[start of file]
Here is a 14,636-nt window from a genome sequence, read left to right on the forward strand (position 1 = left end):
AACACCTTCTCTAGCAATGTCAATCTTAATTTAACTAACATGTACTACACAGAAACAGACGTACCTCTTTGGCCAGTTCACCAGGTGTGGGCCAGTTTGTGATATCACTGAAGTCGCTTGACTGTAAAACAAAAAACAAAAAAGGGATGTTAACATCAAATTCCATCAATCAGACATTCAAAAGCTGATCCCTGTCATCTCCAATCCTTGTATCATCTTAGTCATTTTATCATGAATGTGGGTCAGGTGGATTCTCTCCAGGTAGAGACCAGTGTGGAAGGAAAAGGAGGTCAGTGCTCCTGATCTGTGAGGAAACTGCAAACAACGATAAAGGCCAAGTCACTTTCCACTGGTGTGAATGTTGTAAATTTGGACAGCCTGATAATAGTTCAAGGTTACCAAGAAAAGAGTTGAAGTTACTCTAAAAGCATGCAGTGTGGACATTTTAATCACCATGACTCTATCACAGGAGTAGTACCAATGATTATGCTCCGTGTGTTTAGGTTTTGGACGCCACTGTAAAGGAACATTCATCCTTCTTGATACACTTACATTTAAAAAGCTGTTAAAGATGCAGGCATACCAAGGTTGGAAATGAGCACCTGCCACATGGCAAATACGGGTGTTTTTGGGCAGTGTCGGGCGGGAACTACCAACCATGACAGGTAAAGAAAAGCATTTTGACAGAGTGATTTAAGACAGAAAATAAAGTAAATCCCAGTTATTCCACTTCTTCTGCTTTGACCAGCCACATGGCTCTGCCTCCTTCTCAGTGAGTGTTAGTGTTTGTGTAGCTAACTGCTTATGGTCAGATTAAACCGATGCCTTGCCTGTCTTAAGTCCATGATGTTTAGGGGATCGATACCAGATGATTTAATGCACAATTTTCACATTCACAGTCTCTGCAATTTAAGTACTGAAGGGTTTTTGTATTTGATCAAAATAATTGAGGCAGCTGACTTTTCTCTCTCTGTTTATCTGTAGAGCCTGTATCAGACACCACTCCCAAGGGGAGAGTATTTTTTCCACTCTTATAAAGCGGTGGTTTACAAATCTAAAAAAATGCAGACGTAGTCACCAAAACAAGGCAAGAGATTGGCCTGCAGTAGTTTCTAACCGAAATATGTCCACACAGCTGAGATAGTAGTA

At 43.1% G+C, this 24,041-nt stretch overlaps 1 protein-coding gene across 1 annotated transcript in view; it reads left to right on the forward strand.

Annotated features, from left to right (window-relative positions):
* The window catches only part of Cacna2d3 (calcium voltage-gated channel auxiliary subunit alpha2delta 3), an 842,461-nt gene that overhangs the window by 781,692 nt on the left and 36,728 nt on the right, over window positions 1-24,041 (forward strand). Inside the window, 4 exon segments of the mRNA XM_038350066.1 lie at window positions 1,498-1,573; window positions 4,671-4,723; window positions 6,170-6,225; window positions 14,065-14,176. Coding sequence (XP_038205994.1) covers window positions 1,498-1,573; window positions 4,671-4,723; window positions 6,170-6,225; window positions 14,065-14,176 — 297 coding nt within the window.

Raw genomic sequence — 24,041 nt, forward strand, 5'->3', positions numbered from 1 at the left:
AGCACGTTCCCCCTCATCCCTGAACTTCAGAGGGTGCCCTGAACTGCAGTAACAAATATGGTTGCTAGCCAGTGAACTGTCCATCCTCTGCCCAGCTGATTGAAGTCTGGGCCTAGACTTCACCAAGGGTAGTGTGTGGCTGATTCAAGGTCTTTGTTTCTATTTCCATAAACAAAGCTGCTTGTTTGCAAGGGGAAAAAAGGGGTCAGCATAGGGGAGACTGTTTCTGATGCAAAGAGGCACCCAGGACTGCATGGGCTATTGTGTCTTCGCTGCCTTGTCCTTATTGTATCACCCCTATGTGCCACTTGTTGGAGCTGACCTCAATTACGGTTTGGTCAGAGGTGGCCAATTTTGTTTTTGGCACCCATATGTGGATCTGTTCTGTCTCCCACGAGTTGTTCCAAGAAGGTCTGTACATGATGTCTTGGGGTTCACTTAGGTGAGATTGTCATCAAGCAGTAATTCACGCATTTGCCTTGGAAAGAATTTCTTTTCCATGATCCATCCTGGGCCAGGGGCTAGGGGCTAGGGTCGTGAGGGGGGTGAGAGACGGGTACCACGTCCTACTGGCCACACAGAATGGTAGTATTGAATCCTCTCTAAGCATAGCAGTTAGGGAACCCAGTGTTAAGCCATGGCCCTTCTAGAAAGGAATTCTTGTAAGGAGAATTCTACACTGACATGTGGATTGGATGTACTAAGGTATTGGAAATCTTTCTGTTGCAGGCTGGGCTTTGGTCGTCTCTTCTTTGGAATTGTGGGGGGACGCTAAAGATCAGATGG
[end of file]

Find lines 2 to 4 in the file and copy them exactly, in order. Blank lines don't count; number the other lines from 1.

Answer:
AACACCTTCTCTAGCAATGTCAATCTTAATTTAACTAACATGTACTACACAGAAACAGACGTACCTCTTTGGCCAGTTCACCAGGTGTGGGCCAGTTTGTGATATCACTGAAGTCGCTTGACTGTAAAACAAAAAACAAAAAAGGGATGTTAACATCAAATTCCATCAATCAGACATTCAAAAGCTGATCCCTGTCATCTCCAATCCTTGTATCATCTTAGTCATTTTATCATGAATGTGGGTCAGGTGGATTCTCTCCAGGTAGAGACCAGTGTGGAAGGAAAAGGAGGTCAGTGCTCCTGATCTGTGAGGAAACTGCAAACAACGATAAAGGCCAAGTCACTTTCCACTGGTGTGAATGTTGTAAATTTGGACAGCCTGATAATAGTTCAAGGTTACCAAGAAAAGAGTTGAAGTTACTCTAAAAGCATGCAGTGTGGACATTTTAATCACCATGACTCTATCACAGGAGTAGTACCAATGATTATGCTCCGTGTGTTTAGGTTTTGGACGCCACTGTAAAGGAACATTCATCCTTCTTGATACACTTACATTTAAAAAGCTGTTAAAGATGCAGGCATACCAAGGTTGGAAATGAGCACCTGCCACATGGCAAATACGGGTGTTTTTGGGCAGTGTCGGGCGGGAACTACCAACCATGACAGGTAAAGAAAAGCATTTTGACAGAGTGATTTAAGACAGAAAATAAAGTAAATCCCAGTTATTCCACTTCTTCTGCTTTGACCAGCCACATGGCTCTGCCTCCTTCTCAGTGAGTGTTAGTGTTTGTGTAGCTAACTGCTTATGGTCAGATTAAACCGATGCCTTGCCTGTCTTAAGTCCATGATGTTTAGGGGATCGATACCAGATGATTTAATGCACAATTTTCACATTCACAGTCTCTGCAATTTAAGTACTGAAGGGTTTTTGTATTTGATCAAAATAATTGAGGCAGCTGACTTTTCTCTCTCTGTTTATCTGTAGAGCCTGTATCAGACACCACTCCCAAGGGGAGAGTATTTTTTCCACTCTTATAAAGCGGTGGTTTACAAATCTAAAAAAATGCAGACGTAGTCACCAAAACAAGGCAAGAGATTGGCCTGCAGTAGTTTCTAACCGAAATATGTCCACACAGCTGAGATAGTAGTA

At 43.1% G+C, this 24,041-nt stretch overlaps 1 protein-coding gene across 1 annotated transcript in view; it reads left to right on the forward strand.

Annotated features, from left to right (window-relative positions):